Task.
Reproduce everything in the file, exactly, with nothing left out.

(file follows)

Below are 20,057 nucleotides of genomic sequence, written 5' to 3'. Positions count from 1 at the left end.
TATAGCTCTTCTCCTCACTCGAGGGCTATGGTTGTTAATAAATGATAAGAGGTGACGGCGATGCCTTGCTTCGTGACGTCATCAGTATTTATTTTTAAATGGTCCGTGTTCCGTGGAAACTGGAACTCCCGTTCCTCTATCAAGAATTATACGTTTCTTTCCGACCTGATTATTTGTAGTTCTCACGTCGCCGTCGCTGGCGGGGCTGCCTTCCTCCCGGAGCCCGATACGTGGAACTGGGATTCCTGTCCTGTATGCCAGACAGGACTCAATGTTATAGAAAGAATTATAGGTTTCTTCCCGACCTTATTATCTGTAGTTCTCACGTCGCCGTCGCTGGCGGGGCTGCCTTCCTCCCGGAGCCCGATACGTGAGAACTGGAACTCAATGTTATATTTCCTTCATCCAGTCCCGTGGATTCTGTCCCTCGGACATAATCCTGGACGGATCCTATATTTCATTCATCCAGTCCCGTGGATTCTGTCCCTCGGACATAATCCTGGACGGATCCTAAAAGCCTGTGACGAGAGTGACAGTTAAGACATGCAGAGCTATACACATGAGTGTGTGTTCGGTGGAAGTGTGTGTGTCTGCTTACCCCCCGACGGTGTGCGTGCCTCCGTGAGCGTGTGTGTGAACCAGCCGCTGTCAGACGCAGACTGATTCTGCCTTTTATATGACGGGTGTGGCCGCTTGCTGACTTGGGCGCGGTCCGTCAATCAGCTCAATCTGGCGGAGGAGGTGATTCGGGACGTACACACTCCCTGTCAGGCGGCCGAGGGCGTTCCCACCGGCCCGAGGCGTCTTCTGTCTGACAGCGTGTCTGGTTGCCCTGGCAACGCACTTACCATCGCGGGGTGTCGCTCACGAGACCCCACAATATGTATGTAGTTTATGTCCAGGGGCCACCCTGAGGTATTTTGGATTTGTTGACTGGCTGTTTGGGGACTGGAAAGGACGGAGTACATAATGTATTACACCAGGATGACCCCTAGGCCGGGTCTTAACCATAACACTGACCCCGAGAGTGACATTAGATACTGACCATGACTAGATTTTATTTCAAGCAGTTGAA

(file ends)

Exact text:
Below are 20,057 nucleotides of genomic sequence, written 5' to 3'. Positions count from 1 at the left end.
TATAGCTCTTCTCCTCACTCGAGGGCTATGGTTGTTAATAAATGATAAGAGGTGACGGCGATGCCTTGCTTCGTGACGTCATCAGTATTTATTTTTAAATGGTCCGTGTTCCGTGGAAACTGGAACTCCCGTTCCTCTATCAAGAATTATACGTTTCTTTCCGACCTGATTATTTGTAGTTCTCACGTCGCCGTCGCTGGCGGGGCTGCCTTCCTCCCGGAGCCCGATACGTGGAACTGGGATTCCTGTCCTGTATGCCAGACAGGACTCAATGTTATAGAAAGAATTATAGGTTTCTTCCCGACCTTATTATCTGTAGTTCTCACGTCGCCGTCGCTGGCGGGGCTGCCTTCCTCCCGGAGCCCGATACGTGAGAACTGGAACTCAATGTTATATTTCCTTCATCCAGTCCCGTGGATTCTGTCCCTCGGACATAATCCTGGACGGATCCTATATTTCATTCATCCAGTCCCGTGGATTCTGTCCCTCGGACATAATCCTGGACGGATCCTAAAAGCCTGTGACGAGAGTGACAGTTAAGACATGCAGAGCTATACACATGAGTGTGTGTTCGGTGGAAGTGTGTGTGTCTGCTTACCCCCCGACGGTGTGCGTGCCTCCGTGAGCGTGTGTGTGAACCAGCCGCTGTCAGACGCAGACTGATTCTGCCTTTTATATGACGGGTGTGGCCGCTTGCTGACTTGGGCGCGGTCCGTCAATCAGCTCAATCTGGCGGAGGAGGTGATTCGGGACGTACACACTCCCTGTCAGGCGGCCGAGGGCGTTCCCACCGGCCCGAGGCGTCTTCTGTCTGACAGCGTGTCTGGTTGCCCTGGCAACGCACTTACCATCGCGGGGTGTCGCTCACGAGACCCCACAATATGTATGTAGTTTATGTCCAGGGGCCACCCTGAGGTATTTTGGATTTGTTGACTGGCTGTTTGGGGACTGGAAAGGACGGAGTACATAATGTATTACACCAGGATGACCCCTAGGCCGGGTCTTAACCATAACACTGACCCCGAGAGTGACATTAGATACTGACCATGACTAGATTTTATTTCAAGCAGTTGAA